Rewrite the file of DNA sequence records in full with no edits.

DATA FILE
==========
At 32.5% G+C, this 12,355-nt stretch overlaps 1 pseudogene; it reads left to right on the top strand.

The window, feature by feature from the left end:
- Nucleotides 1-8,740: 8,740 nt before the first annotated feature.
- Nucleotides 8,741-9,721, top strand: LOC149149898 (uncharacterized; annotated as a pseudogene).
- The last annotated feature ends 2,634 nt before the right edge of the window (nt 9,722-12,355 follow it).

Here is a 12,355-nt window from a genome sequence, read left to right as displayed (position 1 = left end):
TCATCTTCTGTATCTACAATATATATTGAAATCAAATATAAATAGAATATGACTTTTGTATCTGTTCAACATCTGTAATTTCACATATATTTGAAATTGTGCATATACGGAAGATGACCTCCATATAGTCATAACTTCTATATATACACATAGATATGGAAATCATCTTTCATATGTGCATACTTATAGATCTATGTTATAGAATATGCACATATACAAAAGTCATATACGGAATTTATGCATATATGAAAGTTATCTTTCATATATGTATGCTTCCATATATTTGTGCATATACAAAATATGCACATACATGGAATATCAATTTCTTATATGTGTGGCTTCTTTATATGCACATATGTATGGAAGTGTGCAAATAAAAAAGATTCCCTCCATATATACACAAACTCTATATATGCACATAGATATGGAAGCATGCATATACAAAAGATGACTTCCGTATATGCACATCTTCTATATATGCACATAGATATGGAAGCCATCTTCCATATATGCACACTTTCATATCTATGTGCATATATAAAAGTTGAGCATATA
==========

At 32.5% G+C, this 12,355-nt stretch overlaps 1 pseudogene; it reads left to right on the top strand.

The window, feature by feature from the left end:
- Nucleotides 1-8,740: 8,740 nt before the first annotated feature.
- Nucleotides 8,741-9,721, top strand: LOC149149898 (uncharacterized; annotated as a pseudogene).
- The last annotated feature ends 2,634 nt before the right edge of the window (nt 9,722-12,355 follow it).

Here is a 12,355-nt window from a genome sequence, read left to right as displayed (position 1 = left end):
TCATCTTCTGTATCTACAATATATATTGAAATCAAATATAAATAGAATATGACTTTTGTATCTGTTCAACATCTGTAATTTCACATATATTTGAAATTGTGCATATACGGAAGATGACCTCCATATAGTCATAACTTCTATATATACACATAGATATGGAAATCATCTTTCATATGTGCATACTTATAGATCTATGTTATAGAATATGCACATATACAAAAGTCATATACGGAATTTATGCATATATGAAAGTTATCTTTCATATATGTATGCTTCCATATATTTGTGCATATACAAAATATGCACATACATGGAATATCAATTTCTTATATGTGTGGCTTCTTTATATGCACATATGTATGGAAGTGTGCAAATAAAAAAGATTCCCTCCATATATACACAAACTCTATATATGCACATAGATATGGAAGCATGCATATACAAAAGATGACTTCCGTATATGCACATCTTCTATATATGCACATAGATATGGAAGCCATCTTCCATATATGCACACTTTCATATCTATGTGCATATATAAAAGTTGAGCATATA